8. Getting in Touch Simultaneously With Our Feminine Side and Our Viking Side. In the gift shop. You get taken on a guided tour around the place, and as we had to wait for a half-hour or so for that and it was 99 degrees out, we hung out inside for a while. The tour was actually very enjoyable. The place is old-fashioned, privately owned and maintained by the same family since the 1920s. There are no iPad guides or any kind of computer things. An actual person, in our case a very pleasant young lady, who admitted however to being of German rather than Norwegian descent, takes you around to all the buildings and points out dusty artifacts and tells stories about them. I hadn't realized how much I had lost, and how I missed that sort of leisurely interaction with other humans.
9. Boys on the Steps of the Stave Church. Built in Norway for the Norway Exhibition at the 1893 Chicago World's Fair, and acquired by the museum in the 30s. This is the only building that was brought to the museum from outside, and it is stuffed full of souvenirs and tools and weapons and furniture and things like that. The other buildings were built by the immigrant farmer who settled the land way back when as a shrine to the homeland.
10. View of the Upper Part of the Imitation Stave Church. All of the encyclopedia's recommendations for sights to see in Wisconsin are rather odd in their decided unspectacular-ness. For one thing there are only four places listed; most states have around six to eight, and the big western states with lots of national parks often have ten or more. Those four sights were Little Norway, Devil's Lake State Park near Baraboo, which we also went to, the world's largest grain elevator in Superior, which is way up at the northwestern tip of the state adjacent to Duluth, Minnesota--I am not sure if this site even exists anymore, as I was unable to find anything referring to it on the internet--and Wisconsin's first state capital historic site, which was about an hour west of where we stayed, getting near the Iowa border, and which looks like a pretty modest site as well, as it seems to consist of two old clapboard buildings sitting in the middle of the prairie. But as I say, we really did have a good time. My children are quite good about doing this retro kind of stuff to this point, they make an honest effort to enjoy themselves and get something out of it. Maybe this is because we don't hang out with other people, who are cool and involved the whole cool modern lifestyle, or maybe it is just our personalities, and we can't adapt to or thrive in our actual present environment.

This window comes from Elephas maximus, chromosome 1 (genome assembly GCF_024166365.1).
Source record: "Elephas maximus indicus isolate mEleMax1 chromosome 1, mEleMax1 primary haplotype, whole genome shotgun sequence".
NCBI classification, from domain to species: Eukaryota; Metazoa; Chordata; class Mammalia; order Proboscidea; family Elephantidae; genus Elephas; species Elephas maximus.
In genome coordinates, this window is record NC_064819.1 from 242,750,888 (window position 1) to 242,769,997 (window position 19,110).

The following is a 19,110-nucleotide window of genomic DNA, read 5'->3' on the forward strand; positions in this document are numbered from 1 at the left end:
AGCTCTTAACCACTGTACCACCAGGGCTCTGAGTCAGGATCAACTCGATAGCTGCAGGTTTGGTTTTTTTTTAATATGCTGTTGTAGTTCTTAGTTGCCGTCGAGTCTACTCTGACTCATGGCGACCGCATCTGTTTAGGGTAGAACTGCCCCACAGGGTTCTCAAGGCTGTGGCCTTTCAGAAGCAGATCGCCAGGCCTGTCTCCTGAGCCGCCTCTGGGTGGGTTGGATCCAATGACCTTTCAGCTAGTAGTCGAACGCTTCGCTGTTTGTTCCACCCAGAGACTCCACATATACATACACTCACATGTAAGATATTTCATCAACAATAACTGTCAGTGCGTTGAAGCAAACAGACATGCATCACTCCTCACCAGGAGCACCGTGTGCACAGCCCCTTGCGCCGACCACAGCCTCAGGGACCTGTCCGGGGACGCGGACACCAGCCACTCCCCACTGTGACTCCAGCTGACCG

11. The Little Norway Trail. The layout is kind of reminiscent of a European park or campground, I think.
12. The Food Storehouse. You may note how the grass is all brown and dried up from the drought. If you go to their website in all the pictures the place is lush and green. I actually think there is something about our pictures--it must be the crispness of the light--which looks better.
13. The Spring House.
14. Happy Campers. No doubt just glad to be out with father getting introduced to America. Besides, if they thought this was hot, how are they going to deal when we go to Big Bend and Arizona and Death Valley and Vegas in some future July.
Happily there was a little lake not too far from this fine attraction, and we were able to get in some swimming before heading back to our historic farmhouse for dinner. All of this still to come...